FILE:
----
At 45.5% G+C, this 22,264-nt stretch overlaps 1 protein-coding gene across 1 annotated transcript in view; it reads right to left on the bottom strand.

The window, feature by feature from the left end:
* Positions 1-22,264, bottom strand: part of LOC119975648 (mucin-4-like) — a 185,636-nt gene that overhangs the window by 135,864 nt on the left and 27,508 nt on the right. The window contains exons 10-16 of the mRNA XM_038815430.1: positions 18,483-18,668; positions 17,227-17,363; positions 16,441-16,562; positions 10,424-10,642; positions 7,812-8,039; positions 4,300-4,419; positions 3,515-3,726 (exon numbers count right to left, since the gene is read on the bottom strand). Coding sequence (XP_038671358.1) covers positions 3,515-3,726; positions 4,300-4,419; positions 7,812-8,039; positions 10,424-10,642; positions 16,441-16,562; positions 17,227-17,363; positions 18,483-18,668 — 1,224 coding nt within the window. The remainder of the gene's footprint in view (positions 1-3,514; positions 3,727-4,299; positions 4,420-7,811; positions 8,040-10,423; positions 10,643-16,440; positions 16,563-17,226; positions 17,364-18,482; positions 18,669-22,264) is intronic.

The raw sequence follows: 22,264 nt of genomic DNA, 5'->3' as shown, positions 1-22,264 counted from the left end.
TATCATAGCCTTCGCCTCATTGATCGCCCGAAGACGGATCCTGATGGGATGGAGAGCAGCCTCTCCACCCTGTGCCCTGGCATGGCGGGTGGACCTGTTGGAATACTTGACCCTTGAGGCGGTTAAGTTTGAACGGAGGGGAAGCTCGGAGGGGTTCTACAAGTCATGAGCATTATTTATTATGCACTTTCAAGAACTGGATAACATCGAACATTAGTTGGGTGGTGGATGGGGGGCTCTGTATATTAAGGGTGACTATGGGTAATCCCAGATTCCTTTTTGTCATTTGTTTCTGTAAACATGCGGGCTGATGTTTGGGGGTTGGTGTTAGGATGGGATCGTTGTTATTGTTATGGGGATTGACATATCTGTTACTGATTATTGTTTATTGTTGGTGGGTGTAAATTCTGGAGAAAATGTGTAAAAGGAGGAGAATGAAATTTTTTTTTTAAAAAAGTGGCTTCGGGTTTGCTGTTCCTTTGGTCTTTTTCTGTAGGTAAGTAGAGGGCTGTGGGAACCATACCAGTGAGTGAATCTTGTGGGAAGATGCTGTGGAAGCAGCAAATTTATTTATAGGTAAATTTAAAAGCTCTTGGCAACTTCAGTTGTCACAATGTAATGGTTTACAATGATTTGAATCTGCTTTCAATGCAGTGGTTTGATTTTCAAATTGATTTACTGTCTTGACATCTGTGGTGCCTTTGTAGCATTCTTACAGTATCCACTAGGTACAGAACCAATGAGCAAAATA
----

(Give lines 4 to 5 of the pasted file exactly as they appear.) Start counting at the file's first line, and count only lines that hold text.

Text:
The raw sequence follows: 22,264 nt of genomic DNA, 5'->3' as shown, positions 1-22,264 counted from the left end.
TATCATAGCCTTCGCCTCATTGATCGCCCGAAGACGGATCCTGATGGGATGGAGAGCAGCCTCTCCACCCTGTGCCCTGGCATGGCGGGTGGACCTGTTGGAATACTTGACCCTTGAGGCGGTTAAGTTTGAACGGAGGGGAAGCTCGGAGGGGTTCTACAAGTCATGAGCATTATTTATTATGCACTTTCAAGAACTGGATAACATCGAACATTAGTTGGGTGGTGGATGGGGGGCTCTGTATATTAAGGGTGACTATGGGTAATCCCAGATTCCTTTTTGTCATTTGTTTCTGTAAACATGCGGGCTGATGTTTGGGGGTTGGTGTTAGGATGGGATCGTTGTTATTGTTATGGGGATTGACATATCTGTTACTGATTATTGTTTATTGTTGGTGGGTGTAAATTCTGGAGAAAATGTGTAAAAGGAGGAGAATGAAATTTTTTTTTTAAAAAAGTGGCTTCGGGTTTGCTGTTCCTTTGGTCTTTTTCTGTAGGTAAGTAGAGGGCTGTGGGAACCATACCAGTGAGTGAATCTTGTGGGAAGATGCTGTGGAAGCAGCAAATTTATTTATAGGTAAATTTAAAAGCTCTTGGCAACTTCAGTTGTCACAATGTAATGGTTTACAATGATTTGAATCTGCTTTCAATGCAGTGGTTTGATTTTCAAATTGATTTACTGTCTTGACATCTGTGGTGCCTTTGTAGCATTCTTACAGTATCCACTAGGTACAGAACCAATGAGCAAAATA